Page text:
After reading the article, the average reader might perceive Mr. Tocher's actions are common practice in the towing industry. We are here to take a leadership position to fight that perception in our words and deeds.

-Jody Campbell
Brad Humphreys
Tracy Taft
MetroPro Road Services Inc.
Santa Ana

The Darnel Squad takes serious objection to the OC Weekly's "Scariest People" article characterizing the Darnel Squad as a group of unbalanced, deranged women. The Darnel Squad, which was recently profiled on CNN's Health Watch, is an advocacy group for the defense of women favoring European/natural hygiene and is in no way an underground group focused on terrorizing the cosmetic industry. Although it is true the Darnel Squad has made the decision to take the next step from support group to advocacy and has begun marketing its ideals in a more aggressive fashion, the Darnel Squad does not advocate terrorism. No member of the group has been convicted of a terrorist act involving a commercial business. The Weekly's vicious attack on us is exactly why you were uninvited to attend our members' meeting! It is obvious you are nothing but a shill for your advertisers. You are definitely one of the "Pretty People"!!!

-Julie Mandrake
Darnel Squad

Regarding the OC Weekly's listing of the "underground" Darnel Squad in the "Scariest People": I and other downtown Huntington Beach residents wish they were out of sight and truly underground. Members of the Darnel Squad-or the "Ape Patrol," as they have been dubbed by locals-canvas Main Street on a regular basis. Every Thursday, they can be found aboveground-in front of several beauty salons, shoving their leaflets and taunting women as they enter and leave the establishments. I have no problem with their personal decisions and peculiar philosophy. However, their tactics make Operation Rescue look like a bunch of choirboys. If they are truly seeking converts to their cause, they need to tone down the rhetoric and taunting of other women.

-Linda Chacon
Huntington Beach


While I sympathize with the family and friends of those who have been killed by any type of violence, police-oriented or otherwise, my understanding of this issue is that the vast majority of people injured or killed by police officers have either committed a crime and are trying to evade consequences or are in the act of committing a crime and do not respond to police instruction ("Stolen Lives: Protesters decry police brutality," Oct. 30).

While the article does not state what transpired in the case of Ted Franks (and let's also not forget that sometimes settlements are made not because of actual wrongdoing but because it is less time-consuming and costly than a lawsuit), Nick Schou does write that Juan Manuel Campos was in an allegedly stolen vehicle. The officers claim that he tried to run them over; his girlfriend (who, we may notice, was a 17-year-old minor dating a 28-year-old man) claims he was merely trying to leave the scene. Either way, he was not complying with police and had allegedly committed a crime.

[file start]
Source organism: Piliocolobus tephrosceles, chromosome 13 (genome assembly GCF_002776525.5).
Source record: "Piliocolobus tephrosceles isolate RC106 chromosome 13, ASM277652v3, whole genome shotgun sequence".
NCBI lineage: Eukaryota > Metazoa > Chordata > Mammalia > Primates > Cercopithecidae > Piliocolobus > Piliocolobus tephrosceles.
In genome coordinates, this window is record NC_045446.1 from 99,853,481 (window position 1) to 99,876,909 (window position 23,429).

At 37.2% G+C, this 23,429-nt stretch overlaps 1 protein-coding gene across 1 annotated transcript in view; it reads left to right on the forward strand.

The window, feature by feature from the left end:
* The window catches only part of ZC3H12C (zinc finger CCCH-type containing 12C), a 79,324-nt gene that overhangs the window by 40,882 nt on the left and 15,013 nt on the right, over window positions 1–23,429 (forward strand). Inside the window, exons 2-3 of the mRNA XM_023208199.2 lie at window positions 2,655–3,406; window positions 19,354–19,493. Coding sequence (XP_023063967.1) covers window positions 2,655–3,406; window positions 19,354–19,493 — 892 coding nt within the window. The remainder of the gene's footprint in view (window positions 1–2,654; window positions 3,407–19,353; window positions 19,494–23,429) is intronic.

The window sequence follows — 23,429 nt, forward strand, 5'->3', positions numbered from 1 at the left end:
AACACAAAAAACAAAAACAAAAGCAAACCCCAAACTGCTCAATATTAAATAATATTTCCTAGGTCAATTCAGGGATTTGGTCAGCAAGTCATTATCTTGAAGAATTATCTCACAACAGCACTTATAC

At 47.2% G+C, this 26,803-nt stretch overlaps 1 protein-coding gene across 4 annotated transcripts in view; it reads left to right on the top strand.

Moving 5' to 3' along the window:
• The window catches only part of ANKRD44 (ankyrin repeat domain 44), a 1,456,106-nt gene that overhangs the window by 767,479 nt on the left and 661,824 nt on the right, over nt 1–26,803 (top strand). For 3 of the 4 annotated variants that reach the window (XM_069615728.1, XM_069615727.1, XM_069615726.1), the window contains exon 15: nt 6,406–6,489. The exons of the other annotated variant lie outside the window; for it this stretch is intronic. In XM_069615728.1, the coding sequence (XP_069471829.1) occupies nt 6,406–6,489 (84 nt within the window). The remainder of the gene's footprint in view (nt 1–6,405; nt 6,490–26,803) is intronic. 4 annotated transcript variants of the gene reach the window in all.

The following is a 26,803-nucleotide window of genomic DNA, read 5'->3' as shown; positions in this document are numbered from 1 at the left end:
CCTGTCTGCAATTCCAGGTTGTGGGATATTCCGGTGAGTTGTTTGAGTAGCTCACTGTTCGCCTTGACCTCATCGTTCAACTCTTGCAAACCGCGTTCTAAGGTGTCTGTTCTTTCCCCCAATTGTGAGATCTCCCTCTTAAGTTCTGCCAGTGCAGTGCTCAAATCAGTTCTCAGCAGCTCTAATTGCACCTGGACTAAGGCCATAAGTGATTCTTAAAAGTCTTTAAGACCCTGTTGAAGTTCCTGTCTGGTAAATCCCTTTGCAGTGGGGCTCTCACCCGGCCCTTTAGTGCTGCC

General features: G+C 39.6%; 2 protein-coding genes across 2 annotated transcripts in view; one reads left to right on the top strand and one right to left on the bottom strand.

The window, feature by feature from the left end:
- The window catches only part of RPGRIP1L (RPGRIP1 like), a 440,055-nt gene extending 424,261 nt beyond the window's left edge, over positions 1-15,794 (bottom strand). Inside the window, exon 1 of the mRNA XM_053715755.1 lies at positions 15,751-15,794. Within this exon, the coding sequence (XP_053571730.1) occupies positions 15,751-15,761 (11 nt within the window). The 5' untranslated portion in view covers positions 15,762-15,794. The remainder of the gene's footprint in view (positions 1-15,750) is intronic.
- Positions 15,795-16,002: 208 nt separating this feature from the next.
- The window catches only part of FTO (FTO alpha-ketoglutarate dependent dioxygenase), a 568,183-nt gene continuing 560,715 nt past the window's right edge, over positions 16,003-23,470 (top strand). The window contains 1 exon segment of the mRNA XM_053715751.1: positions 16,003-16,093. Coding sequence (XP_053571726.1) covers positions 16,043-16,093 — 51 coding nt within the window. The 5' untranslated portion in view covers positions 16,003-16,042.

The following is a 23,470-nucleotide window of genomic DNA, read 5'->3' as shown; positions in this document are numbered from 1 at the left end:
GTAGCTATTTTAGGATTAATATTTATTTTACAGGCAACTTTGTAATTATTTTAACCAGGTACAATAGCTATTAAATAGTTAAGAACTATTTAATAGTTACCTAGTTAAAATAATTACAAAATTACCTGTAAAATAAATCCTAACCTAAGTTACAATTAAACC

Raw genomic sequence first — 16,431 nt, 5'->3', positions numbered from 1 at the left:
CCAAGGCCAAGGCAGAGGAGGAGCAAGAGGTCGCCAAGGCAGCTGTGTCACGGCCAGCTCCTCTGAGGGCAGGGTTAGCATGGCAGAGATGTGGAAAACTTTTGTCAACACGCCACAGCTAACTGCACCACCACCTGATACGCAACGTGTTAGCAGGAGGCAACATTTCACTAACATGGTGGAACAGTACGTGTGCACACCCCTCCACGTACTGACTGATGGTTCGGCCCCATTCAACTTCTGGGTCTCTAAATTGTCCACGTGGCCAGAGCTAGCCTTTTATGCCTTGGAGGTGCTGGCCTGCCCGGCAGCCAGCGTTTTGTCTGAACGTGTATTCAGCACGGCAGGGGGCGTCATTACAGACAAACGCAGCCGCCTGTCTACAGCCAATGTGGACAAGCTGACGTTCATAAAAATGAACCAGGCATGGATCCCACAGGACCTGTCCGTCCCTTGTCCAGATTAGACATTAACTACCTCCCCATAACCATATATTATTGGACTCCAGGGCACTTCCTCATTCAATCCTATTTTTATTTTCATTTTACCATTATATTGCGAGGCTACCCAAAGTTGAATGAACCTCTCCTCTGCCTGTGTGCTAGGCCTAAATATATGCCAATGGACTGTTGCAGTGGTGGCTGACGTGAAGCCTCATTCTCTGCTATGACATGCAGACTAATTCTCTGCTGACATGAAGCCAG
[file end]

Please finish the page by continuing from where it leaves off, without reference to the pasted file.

Obviously, his potential crime did not warrant being killed. But Campos is responsible for his choice to violate the law, and the consequences were clearly much more drastic than he had intended. It is not clear whether the police acted in true self-defense, and if they did, I cannot fault them for shooting him. It seems to me that if Campos had not committed a crime in the first place, he would not have become a target for the police at all.

Rather than protesting police officers reacting to offenders, family and friends would better spend their time encouraging those around them not to commit crimes that will bring them to police attention. The people protesting do not mention all of the innocent bystanders who are killed by burglars, carjackers and other criminals. As someone who has not committed a crime-and, coincidentally enough, has thus not become a victim of police brutality-I see the solution as simple: obey the law.

-Melissa Schad


Oh, Gentle Contents Writer:

Know that I am a dedicated fan of your work and appreciate the long, hard hours you put into each and every issue (Contents, Oct. 23). It's because of you (and only you) that I pick up a copy of an otherwise crappy OC Weekly each week.

I looked over the staff credits and noticed two things: 1) even the interns get mentioned on the staff credits page, and 2) the one person who should be looking out for you, the director of Human Resources (Lynne Foland), had no trouble making sure her name appeared. So with these serious grievances in hand, I suggest you organize a union quickly and watch the OC Weekly crumble when you go on strike!

Power to the workers!

P.S. I would have suggested enlisting Commie Girl for help, but her name also appears in the staff credits, so you know which side of the proletariat/bourgeois line she's on.

-Bil Corry


Sure, you can scrawl rhymes onto the backs of napkins you'll never show anybody, but do you have the-what shall we call it?-outrageous sense of self to enter your best "work" in THE FIRST (and probably last) OC WEEKLY POETRY CONTEST?!?!? We want to read your best Orange County-inspired poems. Don't send us a buncha crap about how much you love LA, New York City or San Francisco.

For complete guidelines, e-mail us at or send a self-addressed stamped envelope to: Meister Poet Victor D. Infante, Poet-Friendly OC Weekly, P.O. Box 10788, Costa Mesa, CA 92627-0247.

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